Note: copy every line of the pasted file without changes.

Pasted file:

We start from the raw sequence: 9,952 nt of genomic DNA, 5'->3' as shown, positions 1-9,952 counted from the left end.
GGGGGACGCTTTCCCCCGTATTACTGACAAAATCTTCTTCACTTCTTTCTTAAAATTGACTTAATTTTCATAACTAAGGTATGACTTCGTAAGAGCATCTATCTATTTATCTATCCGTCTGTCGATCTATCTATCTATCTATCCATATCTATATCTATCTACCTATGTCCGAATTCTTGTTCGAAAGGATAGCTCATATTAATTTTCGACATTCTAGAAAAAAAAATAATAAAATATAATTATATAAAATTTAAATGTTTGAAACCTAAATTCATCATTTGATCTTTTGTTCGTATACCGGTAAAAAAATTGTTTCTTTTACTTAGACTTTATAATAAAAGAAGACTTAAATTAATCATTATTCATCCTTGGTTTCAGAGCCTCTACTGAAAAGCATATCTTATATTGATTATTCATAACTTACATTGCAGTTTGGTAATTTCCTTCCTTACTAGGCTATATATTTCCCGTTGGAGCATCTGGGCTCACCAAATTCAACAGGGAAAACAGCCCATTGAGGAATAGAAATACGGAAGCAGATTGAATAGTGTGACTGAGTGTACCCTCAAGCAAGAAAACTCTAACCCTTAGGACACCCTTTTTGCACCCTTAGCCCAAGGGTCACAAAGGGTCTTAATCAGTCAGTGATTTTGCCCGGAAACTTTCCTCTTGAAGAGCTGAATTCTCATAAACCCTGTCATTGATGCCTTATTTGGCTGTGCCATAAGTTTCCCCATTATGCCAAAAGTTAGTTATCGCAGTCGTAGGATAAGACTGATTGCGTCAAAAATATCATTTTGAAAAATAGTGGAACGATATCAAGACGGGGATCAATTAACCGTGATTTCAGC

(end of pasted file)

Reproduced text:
We start from the raw sequence: 9,952 nt of genomic DNA, 5'->3' as shown, positions 1-9,952 counted from the left end.
GGGGGACGCTTTCCCCCGTATTACTGACAAAATCTTCTTCACTTCTTTCTTAAAATTGACTTAATTTTCATAACTAAGGTATGACTTCGTAAGAGCATCTATCTATTTATCTATCCGTCTGTCGATCTATCTATCTATCTATCCATATCTATATCTATCTACCTATGTCCGAATTCTTGTTCGAAAGGATAGCTCATATTAATTTTCGACATTCTAGAAAAAAAAATAATAAAATATAATTATATAAAATTTAAATGTTTGAAACCTAAATTCATCATTTGATCTTTTGTTCGTATACCGGTAAAAAAATTGTTTCTTTTACTTAGACTTTATAATAAAAGAAGACTTAAATTAATCATTATTCATCCTTGGTTTCAGAGCCTCTACTGAAAAGCATATCTTATATTGATTATTCATAACTTACATTGCAGTTTGGTAATTTCCTTCCTTACTAGGCTATATATTTCCCGTTGGAGCATCTGGGCTCACCAAATTCAACAGGGAAAACAGCCCATTGAGGAATAGAAATACGGAAGCAGATTGAATAGTGTGACTGAGTGTACCCTCAAGCAAGAAAACTCTAACCCTTAGGACACCCTTTTTGCACCCTTAGCCCAAGGGTCACAAAGGGTCTTAATCAGTCAGTGATTTTGCCCGGAAACTTTCCTCTTGAAGAGCTGAATTCTCATAAACCCTGTCATTGATGCCTTATTTGGCTGTGCCATAAGTTTCCCCATTATGCCAAAAGTTAGTTATCGCAGTCGTAGGATAAGACTGATTGCGTCAAAAATATCATTTTGAAAAATAGTGGAACGATATCAAGACGGGGATCAATTAACCGTGATTTCAGC